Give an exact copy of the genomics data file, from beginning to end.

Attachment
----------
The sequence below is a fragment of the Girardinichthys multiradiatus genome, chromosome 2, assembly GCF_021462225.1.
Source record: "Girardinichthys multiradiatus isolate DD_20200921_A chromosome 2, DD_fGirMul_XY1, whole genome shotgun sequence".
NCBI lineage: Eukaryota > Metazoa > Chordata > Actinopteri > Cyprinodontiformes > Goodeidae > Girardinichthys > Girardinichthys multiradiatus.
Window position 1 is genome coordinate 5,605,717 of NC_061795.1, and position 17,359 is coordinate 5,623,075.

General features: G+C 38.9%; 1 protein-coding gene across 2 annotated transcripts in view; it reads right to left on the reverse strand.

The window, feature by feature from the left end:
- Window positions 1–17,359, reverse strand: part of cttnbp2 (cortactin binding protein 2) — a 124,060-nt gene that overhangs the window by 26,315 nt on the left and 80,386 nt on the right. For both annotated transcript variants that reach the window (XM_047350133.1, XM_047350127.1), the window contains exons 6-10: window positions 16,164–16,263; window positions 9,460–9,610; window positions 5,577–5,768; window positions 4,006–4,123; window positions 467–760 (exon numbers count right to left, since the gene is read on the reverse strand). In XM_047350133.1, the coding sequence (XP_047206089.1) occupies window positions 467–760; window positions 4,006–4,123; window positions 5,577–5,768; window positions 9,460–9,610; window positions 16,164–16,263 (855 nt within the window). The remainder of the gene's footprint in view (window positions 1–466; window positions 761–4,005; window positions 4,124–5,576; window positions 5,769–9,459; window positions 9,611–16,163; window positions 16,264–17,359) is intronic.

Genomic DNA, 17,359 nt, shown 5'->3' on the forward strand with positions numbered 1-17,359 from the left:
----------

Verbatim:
The sequence below is a fragment of the Girardinichthys multiradiatus genome, chromosome 2, assembly GCF_021462225.1.
Source record: "Girardinichthys multiradiatus isolate DD_20200921_A chromosome 2, DD_fGirMul_XY1, whole genome shotgun sequence".
NCBI lineage: Eukaryota > Metazoa > Chordata > Actinopteri > Cyprinodontiformes > Goodeidae > Girardinichthys > Girardinichthys multiradiatus.
Window position 1 is genome coordinate 5,605,717 of NC_061795.1, and position 17,359 is coordinate 5,623,075.

General features: G+C 38.9%; 1 protein-coding gene across 2 annotated transcripts in view; it reads right to left on the reverse strand.

The window, feature by feature from the left end:
- Window positions 1–17,359, reverse strand: part of cttnbp2 (cortactin binding protein 2) — a 124,060-nt gene that overhangs the window by 26,315 nt on the left and 80,386 nt on the right. For both annotated transcript variants that reach the window (XM_047350133.1, XM_047350127.1), the window contains exons 6-10: window positions 16,164–16,263; window positions 9,460–9,610; window positions 5,577–5,768; window positions 4,006–4,123; window positions 467–760 (exon numbers count right to left, since the gene is read on the reverse strand). In XM_047350133.1, the coding sequence (XP_047206089.1) occupies window positions 467–760; window positions 4,006–4,123; window positions 5,577–5,768; window positions 9,460–9,610; window positions 16,164–16,263 (855 nt within the window). The remainder of the gene's footprint in view (window positions 1–466; window positions 761–4,005; window positions 4,124–5,576; window positions 5,769–9,459; window positions 9,611–16,163; window positions 16,264–17,359) is intronic.

Genomic DNA, 17,359 nt, shown 5'->3' on the forward strand with positions numbered 1-17,359 from the left: